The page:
A Lesser Kestrel having a scratch on the rooftop of a derelict farm building image captured during the 2018 Spanish bird photography holiday in Calera

A 2018 visit to the fantastic Spanish Birds of Calera

Article written by illustrated with images contributed by .

Spring of 2018 saw me spending two weeks in Spain. The first week was for the Eagles & Raptors photography holiday in the Sierra Morena Mountains. The second week saw me travelling to Madrid to collect the next group of clients & then on to Calera y Chozas for the NaturesLens Spanish bird photography holiday.

The Natureslens photography tour to Calera has been running for a few years now & always offers a wide variety of birds to photograph on the plains & the mountains close to the area.  2018 was my first visit here after taking over guiding from the incredibly talented Dan Trim. Having seen his images from the previous trips he led for NaturesLens, I couldn't wait to see them for myself.

Calera y Chozas is just two hours drive from Madrid & is an area with many locations for photographic opportunities. In previous years, when David, Pui Hang & Dan have led trips there, the bar had been set high with images of Azure-winged Magpie, , black-winged kite, , great bustard, great grey shrike, griffon vulture, , lesser  & red-legged partridge & more all being captured.

When we arrived, the weather forecast was not as we had hoped for the duration of the trip. But, there were definite positives to the colder weather. For example, some species were more active than they would typically be, & some were still nest-building. This meant different photographic opportunities from previous years so, as the saying goes, every cloud has a silver lining!

One species I was rather keen on seeing & photographing were the Black Winged Stilts at the lake hide. I had seen some fantastic images from previous years so was eager to capture some of my own.

The lake hide is positioned just above water level which allows for some stunning low angle images of the Stilts & other wading birds. Due to its low level, if you are lucky & the water is still, you may get reflection shots. Further, in the afternoon, the sun will, hopefully, cast a warm glow across the lake.

I thought that doing two back to back trips of Spanish bird photography would be exhausting, but I was wrong. There are just so many species to see & photograph at Calera that I was too excited to feel tired.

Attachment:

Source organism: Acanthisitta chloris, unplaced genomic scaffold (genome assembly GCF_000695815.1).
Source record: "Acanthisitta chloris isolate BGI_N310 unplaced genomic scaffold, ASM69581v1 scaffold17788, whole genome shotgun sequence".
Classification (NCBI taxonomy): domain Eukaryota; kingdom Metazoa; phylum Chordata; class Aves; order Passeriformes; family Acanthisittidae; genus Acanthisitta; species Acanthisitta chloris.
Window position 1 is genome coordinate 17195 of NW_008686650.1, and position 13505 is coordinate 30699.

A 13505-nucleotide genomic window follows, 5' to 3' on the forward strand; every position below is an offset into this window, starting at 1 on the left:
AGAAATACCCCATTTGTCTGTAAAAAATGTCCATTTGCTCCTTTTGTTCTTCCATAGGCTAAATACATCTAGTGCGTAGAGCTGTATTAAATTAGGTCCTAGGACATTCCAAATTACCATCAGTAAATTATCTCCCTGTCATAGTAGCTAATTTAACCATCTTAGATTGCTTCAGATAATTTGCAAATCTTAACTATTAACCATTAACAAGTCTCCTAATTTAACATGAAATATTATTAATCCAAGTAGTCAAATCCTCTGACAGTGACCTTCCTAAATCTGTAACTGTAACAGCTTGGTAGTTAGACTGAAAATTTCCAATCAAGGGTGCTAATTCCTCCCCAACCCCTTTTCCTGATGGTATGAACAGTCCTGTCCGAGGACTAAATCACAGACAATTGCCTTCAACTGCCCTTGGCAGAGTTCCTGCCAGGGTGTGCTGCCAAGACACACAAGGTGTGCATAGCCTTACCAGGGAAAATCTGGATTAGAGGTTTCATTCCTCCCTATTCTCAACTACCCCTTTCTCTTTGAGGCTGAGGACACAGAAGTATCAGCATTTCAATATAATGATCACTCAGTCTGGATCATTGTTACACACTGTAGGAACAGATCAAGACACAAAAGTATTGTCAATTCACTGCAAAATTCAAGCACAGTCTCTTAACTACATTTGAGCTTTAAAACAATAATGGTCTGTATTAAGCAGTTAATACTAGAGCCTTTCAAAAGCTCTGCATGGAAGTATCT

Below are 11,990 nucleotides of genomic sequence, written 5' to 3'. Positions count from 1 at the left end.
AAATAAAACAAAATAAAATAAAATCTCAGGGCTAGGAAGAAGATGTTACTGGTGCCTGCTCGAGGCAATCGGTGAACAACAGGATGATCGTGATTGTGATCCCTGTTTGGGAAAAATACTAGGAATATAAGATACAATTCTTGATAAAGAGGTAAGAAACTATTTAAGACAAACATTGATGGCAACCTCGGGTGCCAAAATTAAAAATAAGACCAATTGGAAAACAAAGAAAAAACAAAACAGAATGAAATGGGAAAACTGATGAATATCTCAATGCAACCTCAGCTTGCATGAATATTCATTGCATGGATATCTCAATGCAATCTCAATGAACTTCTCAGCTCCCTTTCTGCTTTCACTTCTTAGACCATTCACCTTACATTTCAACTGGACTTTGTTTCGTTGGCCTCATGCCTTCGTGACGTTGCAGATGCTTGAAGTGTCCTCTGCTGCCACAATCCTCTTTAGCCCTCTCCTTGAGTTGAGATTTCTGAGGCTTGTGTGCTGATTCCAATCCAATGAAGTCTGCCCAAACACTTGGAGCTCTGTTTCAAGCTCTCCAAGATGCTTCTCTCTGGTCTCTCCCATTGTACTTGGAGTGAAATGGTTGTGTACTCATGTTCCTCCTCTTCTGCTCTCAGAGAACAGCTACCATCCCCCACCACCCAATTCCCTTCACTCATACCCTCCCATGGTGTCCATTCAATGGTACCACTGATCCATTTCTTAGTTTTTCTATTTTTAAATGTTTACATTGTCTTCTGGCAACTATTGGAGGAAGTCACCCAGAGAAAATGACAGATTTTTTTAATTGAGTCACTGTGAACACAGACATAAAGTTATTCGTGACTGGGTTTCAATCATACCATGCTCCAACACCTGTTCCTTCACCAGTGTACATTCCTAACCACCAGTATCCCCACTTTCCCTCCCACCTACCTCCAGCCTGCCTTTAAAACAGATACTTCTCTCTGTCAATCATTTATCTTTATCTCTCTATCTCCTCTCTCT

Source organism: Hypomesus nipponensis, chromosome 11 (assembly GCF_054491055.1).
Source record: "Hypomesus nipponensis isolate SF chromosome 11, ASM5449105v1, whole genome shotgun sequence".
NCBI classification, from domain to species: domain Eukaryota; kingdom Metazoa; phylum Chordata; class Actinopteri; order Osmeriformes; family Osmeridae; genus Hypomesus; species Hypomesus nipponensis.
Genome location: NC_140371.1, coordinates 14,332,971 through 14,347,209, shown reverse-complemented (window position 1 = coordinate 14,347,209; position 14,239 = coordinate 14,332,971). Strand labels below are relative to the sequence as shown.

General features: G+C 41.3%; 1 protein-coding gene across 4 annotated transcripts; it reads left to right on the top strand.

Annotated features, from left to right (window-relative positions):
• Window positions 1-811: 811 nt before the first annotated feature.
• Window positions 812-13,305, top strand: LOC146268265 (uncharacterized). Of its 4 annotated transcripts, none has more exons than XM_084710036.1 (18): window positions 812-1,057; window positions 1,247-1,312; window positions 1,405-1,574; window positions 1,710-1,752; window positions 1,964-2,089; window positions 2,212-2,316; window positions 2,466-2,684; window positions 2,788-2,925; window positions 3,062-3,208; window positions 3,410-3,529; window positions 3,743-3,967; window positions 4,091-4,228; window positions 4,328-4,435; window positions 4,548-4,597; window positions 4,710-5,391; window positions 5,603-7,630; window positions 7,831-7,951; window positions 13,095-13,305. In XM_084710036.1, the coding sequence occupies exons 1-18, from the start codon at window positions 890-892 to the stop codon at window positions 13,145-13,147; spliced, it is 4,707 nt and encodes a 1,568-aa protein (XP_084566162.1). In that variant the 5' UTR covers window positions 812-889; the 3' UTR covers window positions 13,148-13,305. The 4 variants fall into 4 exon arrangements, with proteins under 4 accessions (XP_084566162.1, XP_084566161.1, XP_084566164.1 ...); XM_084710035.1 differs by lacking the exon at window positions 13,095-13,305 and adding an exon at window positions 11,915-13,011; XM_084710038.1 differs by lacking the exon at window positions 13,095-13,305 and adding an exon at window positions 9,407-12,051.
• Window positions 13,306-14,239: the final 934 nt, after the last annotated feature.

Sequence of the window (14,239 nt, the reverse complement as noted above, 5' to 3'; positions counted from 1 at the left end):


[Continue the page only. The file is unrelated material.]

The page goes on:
I also knew that we would be one of the first people to use the newly developed Eagle or Valley hide. We had no eagles but we were kept busy with numerous black & red kites, & even a few vultures.

We even had a visit from an Egyptian Mongoose! He arrived just as we had put away our camera gear, so no one got a shot. Apparently, they are regular visitors to this hide, so I look forward to my next encounter with this mammal.

I have to say that for me, the highlight of the trip was the Carrion hide! The group & I were spoilt with over 100 Griffon & Black Vultures, Red & Black Kites, plus Storks to name a few of the species that visited. At one point, there were so many birds that it was hard to know where to point my camera! The wild lavender was starting to flower, providing us with a gorgeous foreground for some portrait shots of the birds. This hide was so amazing that several of the guests & I would have been more than happy to spend the entire week in there! Small wonder that the carrion hide is so popular.

However, if I had stayed in the carrion hide, I would have missed out on photographing the Little Owls, Southern Grey Shrikes, Hoopoe's, Lesser Kestrels, Bee Eaters & so much more.

The Lesser Kestrels were also amazing not just to photograph but to watch as well. The hide overlooks an old derelict farm building roof, so you are eye level with the birds. Thanks to the late Spring, there were at least four pairs of Lesser Kestrels nesting on the roof! As a result, the activity here was constant. Since they were still in mating season, we were lucky enough to capture some exceptional & close up images of the mating birds.

The beautiful Bee-eater is another immensely popular species on this Spanish bird photography tour. Highly photogenic & lots of fun to watch & photograph.

Bee-eaters feed mostly on stinging insects like bees & wasps although they are also partial to moths. It was fascinating to watch them remove the sting by rapidly rubbing them on their perch, then tossing & catching their prey into the air numerous times, just for fun! They eat around 250 insects each day, so there are plenty of opportunities to capture action shots.

The cute, but grumpy looking, Little Owl is another firm favourite for photographers. Their charismatic nature makes them my favourite owl species. They are full of attitude but adorable at the same time, & one species that I never tire of photographing.

I can't wait to go back next year for more Spanish bird photography, although I do hope that it is warmer!

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[tec_event_excerpt_for_after_blog_post id=16250 prefix=”Or, join me, to photograph the stunning Golden Eagles & Raptors of , ” guide_first_name_only=1 use_guide_name_suffix=0 replace_guide_name=”]

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